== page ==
Author: Margaret Irving
I marvel at the transformation of downtown San Diego over the last few decades. Once a stagnant, blighted urban area where few wanted to live, downtown San Diego has become a vibrant and diverse place where people live, work, shop, dine, and play. As the economy flourished in the early 2000s, the revitalization of downtown accelerated. Where vacant lots and decaying buildings once stood, residential high-rises were built that beautified our skyline and contributed to the live/work community we know today. In fact, the building boom that began in 2001 included a combination of low-, mid-, and high-rise buildings that now account for 80 percent of downtown’s residential units.
Downtown’s residential resurgence began with two pioneering low-rise condominium projects, Park Row (1983) and Marina Park (1984). Adjacent to Pantoja Park, these two communities are lushly landscaped with beautiful gardens and outdoor walkways. Next came two high-rises, the Meridian (1986), encompassing 172 elegant residential units, and Harbor Club (1992) with twin towers 41 stories high, built on downtown’s “front row”. These developments were followed by two mid-rises, Watermark (1992), and City Front Terrace (1994). An elegant beauty, Watermark is constructed of concrete and steel, unique for a mid-rise. A portion of City Front Terrace is built as part of the historic Soap Factory warehouse, 10 stories high, and all brick! All six of these communities are found in the Marina District, and within walking distance of the Horton Plaza shopping mall (1985).
Along with new residential construction, downtown has seen the restoration of early 20th century structures such as the El Cortez (1927) on Cortez Hill, and Samuel Fox Lofts (1929) in the Gaslamp district, the heart of the city. Originally built as a luxury apartment hotel, and for years the tallest building in San Diego, the El Cortez is now a historic landmark, and sold as condominiums. Samuel Fox Lofts rarely has condominiums available for sale. More recent development has pushed the outer edges of the city, extending downtown’s neighborhoods to the Columbia district and East Village. Two recently built residential communities in Columbia are Sapphire (2008) and Bayside (2009), both luxury high-rises offering resort-like amenities, concierge service, pool, spa, sauna, library, fitness center, wine room, and 24-hour security, to name a few.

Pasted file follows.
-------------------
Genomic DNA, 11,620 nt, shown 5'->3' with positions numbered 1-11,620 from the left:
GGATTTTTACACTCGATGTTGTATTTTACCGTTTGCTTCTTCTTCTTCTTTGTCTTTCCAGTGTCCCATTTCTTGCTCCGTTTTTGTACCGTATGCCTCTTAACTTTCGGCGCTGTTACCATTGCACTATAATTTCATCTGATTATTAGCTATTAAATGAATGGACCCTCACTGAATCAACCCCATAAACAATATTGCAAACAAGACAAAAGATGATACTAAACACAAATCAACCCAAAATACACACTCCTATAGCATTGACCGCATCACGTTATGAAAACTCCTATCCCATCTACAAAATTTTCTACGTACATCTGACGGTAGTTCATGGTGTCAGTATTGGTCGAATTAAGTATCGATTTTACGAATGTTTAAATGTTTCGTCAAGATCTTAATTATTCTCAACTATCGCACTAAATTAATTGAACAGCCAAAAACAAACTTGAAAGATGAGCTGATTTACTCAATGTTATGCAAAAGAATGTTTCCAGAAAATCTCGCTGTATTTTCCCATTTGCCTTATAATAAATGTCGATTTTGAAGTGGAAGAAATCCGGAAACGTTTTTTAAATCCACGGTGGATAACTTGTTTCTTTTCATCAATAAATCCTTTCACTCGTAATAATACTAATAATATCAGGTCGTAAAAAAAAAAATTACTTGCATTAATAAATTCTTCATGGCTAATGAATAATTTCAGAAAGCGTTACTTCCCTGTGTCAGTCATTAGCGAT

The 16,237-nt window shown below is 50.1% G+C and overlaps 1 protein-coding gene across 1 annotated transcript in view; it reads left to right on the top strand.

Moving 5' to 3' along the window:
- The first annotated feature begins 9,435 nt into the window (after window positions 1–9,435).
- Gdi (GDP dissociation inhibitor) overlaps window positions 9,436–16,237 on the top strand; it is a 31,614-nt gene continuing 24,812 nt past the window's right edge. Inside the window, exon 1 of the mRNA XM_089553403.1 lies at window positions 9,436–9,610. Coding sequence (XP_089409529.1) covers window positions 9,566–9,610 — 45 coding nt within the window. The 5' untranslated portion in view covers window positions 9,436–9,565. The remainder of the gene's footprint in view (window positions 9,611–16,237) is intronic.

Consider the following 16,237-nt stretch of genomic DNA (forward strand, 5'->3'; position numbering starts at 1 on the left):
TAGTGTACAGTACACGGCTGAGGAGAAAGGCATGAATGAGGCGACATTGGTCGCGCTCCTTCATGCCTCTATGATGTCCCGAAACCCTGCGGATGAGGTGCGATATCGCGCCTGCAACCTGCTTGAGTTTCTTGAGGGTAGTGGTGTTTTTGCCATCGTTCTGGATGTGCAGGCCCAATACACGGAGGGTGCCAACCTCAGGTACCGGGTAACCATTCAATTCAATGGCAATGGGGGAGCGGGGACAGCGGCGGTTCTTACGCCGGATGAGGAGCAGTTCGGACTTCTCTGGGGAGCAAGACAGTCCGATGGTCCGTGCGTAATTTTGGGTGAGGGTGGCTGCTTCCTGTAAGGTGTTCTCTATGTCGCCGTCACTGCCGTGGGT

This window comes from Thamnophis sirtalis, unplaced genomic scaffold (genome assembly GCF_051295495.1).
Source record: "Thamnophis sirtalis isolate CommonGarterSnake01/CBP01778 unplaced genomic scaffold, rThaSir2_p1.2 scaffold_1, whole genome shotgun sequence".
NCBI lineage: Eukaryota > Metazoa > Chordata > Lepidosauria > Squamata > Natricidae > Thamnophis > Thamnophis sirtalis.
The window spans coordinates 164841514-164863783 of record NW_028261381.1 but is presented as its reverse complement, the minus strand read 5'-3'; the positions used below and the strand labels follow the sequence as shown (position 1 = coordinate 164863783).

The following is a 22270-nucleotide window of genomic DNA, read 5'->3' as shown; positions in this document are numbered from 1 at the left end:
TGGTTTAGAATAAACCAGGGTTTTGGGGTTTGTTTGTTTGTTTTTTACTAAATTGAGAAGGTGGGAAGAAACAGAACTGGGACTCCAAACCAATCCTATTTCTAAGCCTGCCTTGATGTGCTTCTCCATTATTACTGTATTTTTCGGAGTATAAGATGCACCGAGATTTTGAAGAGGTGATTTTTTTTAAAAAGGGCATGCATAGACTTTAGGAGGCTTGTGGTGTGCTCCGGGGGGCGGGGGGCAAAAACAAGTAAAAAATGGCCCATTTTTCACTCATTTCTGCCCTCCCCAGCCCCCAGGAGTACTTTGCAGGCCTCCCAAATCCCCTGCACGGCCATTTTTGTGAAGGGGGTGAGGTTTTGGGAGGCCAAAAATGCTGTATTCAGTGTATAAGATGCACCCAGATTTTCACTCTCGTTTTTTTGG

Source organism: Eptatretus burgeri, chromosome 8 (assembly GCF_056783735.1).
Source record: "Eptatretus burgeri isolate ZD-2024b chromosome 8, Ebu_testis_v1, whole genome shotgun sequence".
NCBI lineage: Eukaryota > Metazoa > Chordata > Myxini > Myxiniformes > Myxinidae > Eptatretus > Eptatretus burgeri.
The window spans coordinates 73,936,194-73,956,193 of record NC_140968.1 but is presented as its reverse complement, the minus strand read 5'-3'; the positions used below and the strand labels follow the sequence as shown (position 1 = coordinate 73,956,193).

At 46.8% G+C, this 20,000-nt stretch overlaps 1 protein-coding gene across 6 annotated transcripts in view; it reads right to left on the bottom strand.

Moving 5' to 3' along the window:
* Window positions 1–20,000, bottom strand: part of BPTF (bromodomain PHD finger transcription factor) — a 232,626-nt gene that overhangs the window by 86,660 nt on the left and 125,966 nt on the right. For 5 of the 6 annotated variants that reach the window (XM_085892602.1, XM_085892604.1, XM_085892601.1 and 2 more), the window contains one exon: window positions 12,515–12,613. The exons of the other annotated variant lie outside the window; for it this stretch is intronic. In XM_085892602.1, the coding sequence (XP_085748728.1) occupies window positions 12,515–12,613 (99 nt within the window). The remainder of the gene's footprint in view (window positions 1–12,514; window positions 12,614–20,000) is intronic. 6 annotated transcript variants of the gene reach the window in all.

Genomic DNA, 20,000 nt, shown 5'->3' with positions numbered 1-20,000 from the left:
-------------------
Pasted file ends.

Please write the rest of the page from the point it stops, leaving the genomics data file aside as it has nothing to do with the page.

Many downtown high-rises have built-in commercial/retail space, separated from residences with street-level entrances. In these commercial/retail spaces, you’ll find businesses that include corporate offices, restaurants, art galleries, hair salons, and cafes. Horizons, Pinnacle, Alta, and the Meridian, for example, all feature ground-floor retail businesses. Pinnacle is home to a popular eatery, Richard Walker’s Pancake House.
Thanks to decades of comprehensive planning by the city’s redevelopment arm, Center City Development Corp. (now Civic San Diego), and the collaboration of engineers, architects, entrepreneurs and residents, downtown offers a variety of attractions that appeal to just about any interest. Wherever you might choose to live or work, you’ll find convenient shopping, parks, recreation, theaters, restaurants, nightclubs, and public transportation within short walking distance. Whether it’s a stroll along Market Street, where you’ll see trees decorated in blue lights during winter holidays, lounging in Children’s Park with its elaborate water fountains, attending a Padres game at Petco Park, or bike riding along the Embarcaderos, you’ll fall in love with downtown’s beauty and energy.